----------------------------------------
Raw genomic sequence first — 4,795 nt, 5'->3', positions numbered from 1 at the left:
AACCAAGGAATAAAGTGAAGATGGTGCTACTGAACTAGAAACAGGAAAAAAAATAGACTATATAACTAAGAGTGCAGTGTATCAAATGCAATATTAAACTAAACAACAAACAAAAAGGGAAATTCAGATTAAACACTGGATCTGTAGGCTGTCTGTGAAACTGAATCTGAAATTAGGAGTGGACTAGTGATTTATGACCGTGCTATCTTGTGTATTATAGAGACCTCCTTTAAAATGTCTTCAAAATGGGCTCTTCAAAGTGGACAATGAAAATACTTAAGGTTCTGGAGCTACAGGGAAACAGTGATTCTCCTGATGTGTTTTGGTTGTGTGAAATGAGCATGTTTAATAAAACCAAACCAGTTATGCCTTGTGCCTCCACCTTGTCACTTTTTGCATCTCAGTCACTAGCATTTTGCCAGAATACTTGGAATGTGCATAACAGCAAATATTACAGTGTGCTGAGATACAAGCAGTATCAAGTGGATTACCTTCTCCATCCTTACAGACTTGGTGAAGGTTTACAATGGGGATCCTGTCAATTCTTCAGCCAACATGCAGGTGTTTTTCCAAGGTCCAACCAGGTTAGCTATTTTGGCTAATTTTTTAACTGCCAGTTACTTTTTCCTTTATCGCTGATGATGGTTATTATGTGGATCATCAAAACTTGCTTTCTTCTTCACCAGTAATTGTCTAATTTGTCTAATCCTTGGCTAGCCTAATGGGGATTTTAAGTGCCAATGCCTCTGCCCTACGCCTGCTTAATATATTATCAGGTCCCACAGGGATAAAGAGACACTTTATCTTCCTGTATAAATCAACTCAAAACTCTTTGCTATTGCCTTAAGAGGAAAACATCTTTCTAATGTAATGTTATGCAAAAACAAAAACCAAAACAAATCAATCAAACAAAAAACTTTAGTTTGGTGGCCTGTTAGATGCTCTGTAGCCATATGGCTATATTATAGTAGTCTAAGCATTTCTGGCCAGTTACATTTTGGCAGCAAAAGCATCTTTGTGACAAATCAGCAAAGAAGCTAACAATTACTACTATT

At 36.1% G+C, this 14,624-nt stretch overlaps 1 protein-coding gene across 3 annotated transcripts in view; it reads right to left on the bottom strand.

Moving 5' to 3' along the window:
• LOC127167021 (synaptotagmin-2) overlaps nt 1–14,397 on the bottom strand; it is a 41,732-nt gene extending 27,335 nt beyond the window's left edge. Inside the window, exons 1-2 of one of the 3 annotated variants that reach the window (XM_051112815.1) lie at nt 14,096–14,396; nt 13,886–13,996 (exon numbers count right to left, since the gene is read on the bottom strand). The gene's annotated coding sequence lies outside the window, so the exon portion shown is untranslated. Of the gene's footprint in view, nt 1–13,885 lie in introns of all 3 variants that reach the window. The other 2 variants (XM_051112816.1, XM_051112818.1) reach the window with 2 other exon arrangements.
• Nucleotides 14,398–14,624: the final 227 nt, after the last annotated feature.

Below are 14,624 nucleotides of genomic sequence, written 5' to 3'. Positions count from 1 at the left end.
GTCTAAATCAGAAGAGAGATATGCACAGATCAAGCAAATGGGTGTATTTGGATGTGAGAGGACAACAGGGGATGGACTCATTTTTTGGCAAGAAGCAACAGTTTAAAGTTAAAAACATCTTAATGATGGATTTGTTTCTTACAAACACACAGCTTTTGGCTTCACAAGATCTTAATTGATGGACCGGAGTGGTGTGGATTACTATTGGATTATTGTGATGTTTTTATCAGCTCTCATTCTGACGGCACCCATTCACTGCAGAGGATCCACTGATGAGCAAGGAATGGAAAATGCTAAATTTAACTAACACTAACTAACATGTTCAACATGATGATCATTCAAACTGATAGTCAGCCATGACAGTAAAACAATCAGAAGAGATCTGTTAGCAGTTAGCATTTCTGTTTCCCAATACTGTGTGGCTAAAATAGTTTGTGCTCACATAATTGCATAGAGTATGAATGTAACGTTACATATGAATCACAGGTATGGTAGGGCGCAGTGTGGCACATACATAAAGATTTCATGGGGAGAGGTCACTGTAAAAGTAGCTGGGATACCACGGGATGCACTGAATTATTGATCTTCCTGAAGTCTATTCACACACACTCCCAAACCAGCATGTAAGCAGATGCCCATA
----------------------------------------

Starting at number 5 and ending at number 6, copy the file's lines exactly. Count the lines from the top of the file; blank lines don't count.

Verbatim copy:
• LOC127167021 (synaptotagmin-2) overlaps nt 1–14,397 on the bottom strand; it is a 41,732-nt gene extending 27,335 nt beyond the window's left edge. Inside the window, exons 1-2 of one of the 3 annotated variants that reach the window (XM_051112815.1) lie at nt 14,096–14,396; nt 13,886–13,996 (exon numbers count right to left, since the gene is read on the bottom strand). The gene's annotated coding sequence lies outside the window, so the exon portion shown is untranslated. Of the gene's footprint in view, nt 1–13,885 lie in introns of all 3 variants that reach the window. The other 2 variants (XM_051112816.1, XM_051112818.1) reach the window with 2 other exon arrangements.
• Nucleotides 14,398–14,624: the final 227 nt, after the last annotated feature.